Three iwi plan sanctuary to bring wildlife back to National Park area

10:44 am on 30 March 2019

Three Ruapehu tribes are leading a partnership with the government to create a sanctuary that spreads for hundreds of hectares.

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Native wildlife has plummeted in the area between Whanganui (pictured) and Tongariro, so local iwi want to create a pest-free sanctuary. Photo: 123rf

Uenuku, Tamakana and Tamahaki have shared their plan for the first iwi-driven biodiversity restoration sanctuary, called Pōkāka EcoSanctuary, with the Minister of Conservation.

The planned "inland island" will start at Erua near National Park township.

The tribes have formed a group called the Uenuku Charitable Trust and its lead negotiator, Chris McKenzie, said it was important to address the growing concern about conservation issues in their ancestral area.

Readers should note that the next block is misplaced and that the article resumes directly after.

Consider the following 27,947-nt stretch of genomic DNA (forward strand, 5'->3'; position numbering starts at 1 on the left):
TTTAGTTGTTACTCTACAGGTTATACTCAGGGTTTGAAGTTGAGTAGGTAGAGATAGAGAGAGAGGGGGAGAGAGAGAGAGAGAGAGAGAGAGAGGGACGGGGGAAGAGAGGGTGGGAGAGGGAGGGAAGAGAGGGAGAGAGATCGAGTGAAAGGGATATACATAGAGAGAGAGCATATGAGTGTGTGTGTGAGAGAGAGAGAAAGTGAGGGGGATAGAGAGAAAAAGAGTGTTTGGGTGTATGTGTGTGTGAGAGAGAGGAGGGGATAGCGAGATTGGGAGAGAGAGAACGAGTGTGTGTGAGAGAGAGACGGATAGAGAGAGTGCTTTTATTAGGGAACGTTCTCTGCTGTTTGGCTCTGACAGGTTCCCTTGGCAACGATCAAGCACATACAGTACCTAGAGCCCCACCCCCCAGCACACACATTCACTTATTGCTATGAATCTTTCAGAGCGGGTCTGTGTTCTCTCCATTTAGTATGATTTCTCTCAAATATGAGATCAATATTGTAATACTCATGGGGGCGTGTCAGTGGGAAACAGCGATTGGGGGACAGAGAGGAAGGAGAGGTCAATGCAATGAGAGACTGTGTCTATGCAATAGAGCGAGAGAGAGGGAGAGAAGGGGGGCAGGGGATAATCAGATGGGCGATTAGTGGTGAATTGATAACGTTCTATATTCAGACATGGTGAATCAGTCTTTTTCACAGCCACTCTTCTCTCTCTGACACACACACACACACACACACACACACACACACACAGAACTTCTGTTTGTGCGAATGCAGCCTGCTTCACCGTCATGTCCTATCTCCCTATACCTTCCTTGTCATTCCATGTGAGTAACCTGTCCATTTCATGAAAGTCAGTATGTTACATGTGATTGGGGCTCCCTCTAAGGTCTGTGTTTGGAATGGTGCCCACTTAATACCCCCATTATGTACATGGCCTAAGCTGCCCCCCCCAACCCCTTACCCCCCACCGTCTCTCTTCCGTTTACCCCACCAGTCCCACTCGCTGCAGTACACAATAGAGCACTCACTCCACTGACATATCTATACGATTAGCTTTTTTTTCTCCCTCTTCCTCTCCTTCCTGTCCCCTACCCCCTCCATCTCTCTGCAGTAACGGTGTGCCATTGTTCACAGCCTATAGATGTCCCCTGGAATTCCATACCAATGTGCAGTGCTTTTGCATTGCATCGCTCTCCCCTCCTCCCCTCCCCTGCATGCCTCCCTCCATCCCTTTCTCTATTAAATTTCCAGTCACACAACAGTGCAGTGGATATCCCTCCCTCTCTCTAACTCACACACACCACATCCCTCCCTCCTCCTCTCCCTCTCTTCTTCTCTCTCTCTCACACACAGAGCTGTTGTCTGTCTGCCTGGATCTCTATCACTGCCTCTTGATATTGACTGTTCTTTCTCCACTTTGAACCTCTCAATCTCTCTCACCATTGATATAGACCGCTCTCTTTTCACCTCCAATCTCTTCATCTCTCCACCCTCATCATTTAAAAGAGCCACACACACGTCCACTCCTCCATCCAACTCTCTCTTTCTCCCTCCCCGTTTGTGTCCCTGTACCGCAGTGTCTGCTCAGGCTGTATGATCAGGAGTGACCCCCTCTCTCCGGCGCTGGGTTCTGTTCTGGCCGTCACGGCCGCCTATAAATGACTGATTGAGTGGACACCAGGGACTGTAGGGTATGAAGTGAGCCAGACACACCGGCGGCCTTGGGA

Wildlife had been decimated by milling of the Waimarino sub-alpine native forests at the turn of the century, and more recently, by poor pest management, encroaching farmlands, and the increasing footprint of tourism, Mr McKenzie said.

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Uenuku trust wants to return species, such as kākā, to National Park and surrounding areas. Photo: Tomas Sobek / 123rf

Iwi had always seen lush wildlife in the area between Tongariro and Whanganui National Park, but in recent years that had changed, he said.

The tribes want to re-establish species such as kāka, kākapō and wētā.

"Most of the traditional names of the places in that area are named after the abundance of birds, those particular birds that I spoke about, but sadly many, many of those species have not been seen in that area for a long, long time," Mr McKenzie said.

First, the trust wants to set up a 200ha pest-free area in unique forest plateau habitat. A fenced pest-free area could be surrounded by a buffer zone that is intensively pest controlled and connected to other parts of the forest.

The trust hopes to cover 2700ha and to introduce tourism eventually.

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